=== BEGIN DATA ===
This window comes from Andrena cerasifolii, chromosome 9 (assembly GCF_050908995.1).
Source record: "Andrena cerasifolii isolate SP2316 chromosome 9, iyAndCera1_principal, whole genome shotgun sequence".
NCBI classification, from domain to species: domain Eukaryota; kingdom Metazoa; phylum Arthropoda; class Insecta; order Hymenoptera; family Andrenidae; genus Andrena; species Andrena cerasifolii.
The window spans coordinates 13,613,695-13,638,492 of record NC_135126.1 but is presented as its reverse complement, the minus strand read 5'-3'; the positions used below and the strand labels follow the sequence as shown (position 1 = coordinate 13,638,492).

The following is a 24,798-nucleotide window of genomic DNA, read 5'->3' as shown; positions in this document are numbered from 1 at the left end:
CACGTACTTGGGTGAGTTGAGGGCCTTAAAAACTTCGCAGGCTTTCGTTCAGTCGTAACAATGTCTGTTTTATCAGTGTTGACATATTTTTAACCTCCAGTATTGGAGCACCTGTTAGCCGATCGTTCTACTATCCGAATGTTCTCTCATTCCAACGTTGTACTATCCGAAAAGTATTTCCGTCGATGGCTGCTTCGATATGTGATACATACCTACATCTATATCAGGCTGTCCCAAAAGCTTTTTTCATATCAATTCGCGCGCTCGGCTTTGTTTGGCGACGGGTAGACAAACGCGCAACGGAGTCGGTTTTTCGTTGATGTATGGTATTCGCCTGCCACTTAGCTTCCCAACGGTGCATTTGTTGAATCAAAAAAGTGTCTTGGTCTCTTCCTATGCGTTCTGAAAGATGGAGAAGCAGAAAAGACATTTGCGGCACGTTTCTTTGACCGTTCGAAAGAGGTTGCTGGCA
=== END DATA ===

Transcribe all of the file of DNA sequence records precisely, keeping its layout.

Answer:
This window comes from Andrena cerasifolii, chromosome 9 (assembly GCF_050908995.1).
Source record: "Andrena cerasifolii isolate SP2316 chromosome 9, iyAndCera1_principal, whole genome shotgun sequence".
NCBI classification, from domain to species: domain Eukaryota; kingdom Metazoa; phylum Arthropoda; class Insecta; order Hymenoptera; family Andrenidae; genus Andrena; species Andrena cerasifolii.
The window spans coordinates 13,613,695-13,638,492 of record NC_135126.1 but is presented as its reverse complement, the minus strand read 5'-3'; the positions used below and the strand labels follow the sequence as shown (position 1 = coordinate 13,638,492).

The following is a 24,798-nucleotide window of genomic DNA, read 5'->3' as shown; positions in this document are numbered from 1 at the left end:
CACGTACTTGGGTGAGTTGAGGGCCTTAAAAACTTCGCAGGCTTTCGTTCAGTCGTAACAATGTCTGTTTTATCAGTGTTGACATATTTTTAACCTCCAGTATTGGAGCACCTGTTAGCCGATCGTTCTACTATCCGAATGTTCTCTCATTCCAACGTTGTACTATCCGAAAAGTATTTCCGTCGATGGCTGCTTCGATATGTGATACATACCTACATCTATATCAGGCTGTCCCAAAAGCTTTTTTCATATCAATTCGCGCGCTCGGCTTTGTTTGGCGACGGGTAGACAAACGCGCAACGGAGTCGGTTTTTCGTTGATGTATGGTATTCGCCTGCCACTTAGCTTCCCAACGGTGCATTTGTTGAATCAAAAAAGTGTCTTGGTCTCTTCCTATGCGTTCTGAAAGATGGAGAAGCAGAAAAGACATTTGCGGCACGTTTCTTTGACCGTTCGAAAGAGGTTGCTGGCA